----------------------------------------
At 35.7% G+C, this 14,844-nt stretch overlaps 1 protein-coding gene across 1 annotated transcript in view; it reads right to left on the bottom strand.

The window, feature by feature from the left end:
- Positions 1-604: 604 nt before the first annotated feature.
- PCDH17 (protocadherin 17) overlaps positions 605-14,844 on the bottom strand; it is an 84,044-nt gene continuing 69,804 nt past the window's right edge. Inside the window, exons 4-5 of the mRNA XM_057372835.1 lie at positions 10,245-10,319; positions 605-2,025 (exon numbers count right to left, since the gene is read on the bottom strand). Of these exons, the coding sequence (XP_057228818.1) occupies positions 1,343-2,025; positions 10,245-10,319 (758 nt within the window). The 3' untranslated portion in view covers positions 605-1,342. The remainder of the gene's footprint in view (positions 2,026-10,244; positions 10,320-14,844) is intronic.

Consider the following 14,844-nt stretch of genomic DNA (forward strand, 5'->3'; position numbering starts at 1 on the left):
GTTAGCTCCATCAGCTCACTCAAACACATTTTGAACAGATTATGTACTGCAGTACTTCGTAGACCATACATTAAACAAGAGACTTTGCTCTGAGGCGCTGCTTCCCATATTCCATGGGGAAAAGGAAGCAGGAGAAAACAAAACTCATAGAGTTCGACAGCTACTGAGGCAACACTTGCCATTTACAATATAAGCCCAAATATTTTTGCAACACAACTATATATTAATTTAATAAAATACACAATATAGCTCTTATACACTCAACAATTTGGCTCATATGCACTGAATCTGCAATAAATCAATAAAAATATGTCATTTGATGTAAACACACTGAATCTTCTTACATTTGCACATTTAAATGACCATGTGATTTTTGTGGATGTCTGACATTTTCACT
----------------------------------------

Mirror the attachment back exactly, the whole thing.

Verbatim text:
At 35.7% G+C, this 14,844-nt stretch overlaps 1 protein-coding gene across 1 annotated transcript in view; it reads right to left on the bottom strand.

The window, feature by feature from the left end:
- Positions 1-604: 604 nt before the first annotated feature.
- PCDH17 (protocadherin 17) overlaps positions 605-14,844 on the bottom strand; it is an 84,044-nt gene continuing 69,804 nt past the window's right edge. Inside the window, exons 4-5 of the mRNA XM_057372835.1 lie at positions 10,245-10,319; positions 605-2,025 (exon numbers count right to left, since the gene is read on the bottom strand). Of these exons, the coding sequence (XP_057228818.1) occupies positions 1,343-2,025; positions 10,245-10,319 (758 nt within the window). The 3' untranslated portion in view covers positions 605-1,342. The remainder of the gene's footprint in view (positions 2,026-10,244; positions 10,320-14,844) is intronic.

Consider the following 14,844-nt stretch of genomic DNA (forward strand, 5'->3'; position numbering starts at 1 on the left):
GTTAGCTCCATCAGCTCACTCAAACACATTTTGAACAGATTATGTACTGCAGTACTTCGTAGACCATACATTAAACAAGAGACTTTGCTCTGAGGCGCTGCTTCCCATATTCCATGGGGAAAAGGAAGCAGGAGAAAACAAAACTCATAGAGTTCGACAGCTACTGAGGCAACACTTGCCATTTACAATATAAGCCCAAATATTTTTGCAACACAACTATATATTAATTTAATAAAATACACAATATAGCTCTTATACACTCAACAATTTGGCTCATATGCACTGAATCTGCAATAAATCAATAAAAATATGTCATTTGATGTAAACACACTGAATCTTCTTACATTTGCACATTTAAATGACCATGTGATTTTTGTGGATGTCTGACATTTTCACT